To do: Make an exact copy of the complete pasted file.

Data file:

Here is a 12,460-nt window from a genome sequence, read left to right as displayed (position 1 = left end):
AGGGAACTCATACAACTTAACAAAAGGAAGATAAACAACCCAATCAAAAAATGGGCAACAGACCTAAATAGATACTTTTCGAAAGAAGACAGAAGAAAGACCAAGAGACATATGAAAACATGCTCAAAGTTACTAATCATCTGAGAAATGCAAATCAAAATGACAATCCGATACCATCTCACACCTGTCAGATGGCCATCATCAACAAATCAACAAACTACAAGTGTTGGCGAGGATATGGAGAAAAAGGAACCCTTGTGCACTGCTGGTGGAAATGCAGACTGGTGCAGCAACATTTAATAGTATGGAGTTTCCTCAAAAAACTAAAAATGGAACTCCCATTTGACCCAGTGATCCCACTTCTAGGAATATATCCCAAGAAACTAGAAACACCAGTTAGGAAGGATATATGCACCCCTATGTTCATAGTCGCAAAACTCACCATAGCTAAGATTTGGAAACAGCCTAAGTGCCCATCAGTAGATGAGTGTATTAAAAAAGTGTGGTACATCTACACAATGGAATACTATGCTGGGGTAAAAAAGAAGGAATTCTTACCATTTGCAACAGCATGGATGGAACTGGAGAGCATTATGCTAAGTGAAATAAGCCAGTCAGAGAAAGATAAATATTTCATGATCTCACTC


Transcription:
Here is a 12,460-nt window from a genome sequence, read left to right as displayed (position 1 = left end):
AGGGAACTCATACAACTTAACAAAAGGAAGATAAACAACCCAATCAAAAAATGGGCAACAGACCTAAATAGATACTTTTCGAAAGAAGACAGAAGAAAGACCAAGAGACATATGAAAACATGCTCAAAGTTACTAATCATCTGAGAAATGCAAATCAAAATGACAATCCGATACCATCTCACACCTGTCAGATGGCCATCATCAACAAATCAACAAACTACAAGTGTTGGCGAGGATATGGAGAAAAAGGAACCCTTGTGCACTGCTGGTGGAAATGCAGACTGGTGCAGCAACATTTAATAGTATGGAGTTTCCTCAAAAAACTAAAAATGGAACTCCCATTTGACCCAGTGATCCCACTTCTAGGAATATATCCCAAGAAACTAGAAACACCAGTTAGGAAGGATATATGCACCCCTATGTTCATAGTCGCAAAACTCACCATAGCTAAGATTTGGAAACAGCCTAAGTGCCCATCAGTAGATGAGTGTATTAAAAAAGTGTGGTACATCTACACAATGGAATACTATGCTGGGGTAAAAAAGAAGGAATTCTTACCATTTGCAACAGCATGGATGGAACTGGAGAGCATTATGCTAAGTGAAATAAGCCAGTCAGAGAAAGATAAATATTTCATGATCTCACTC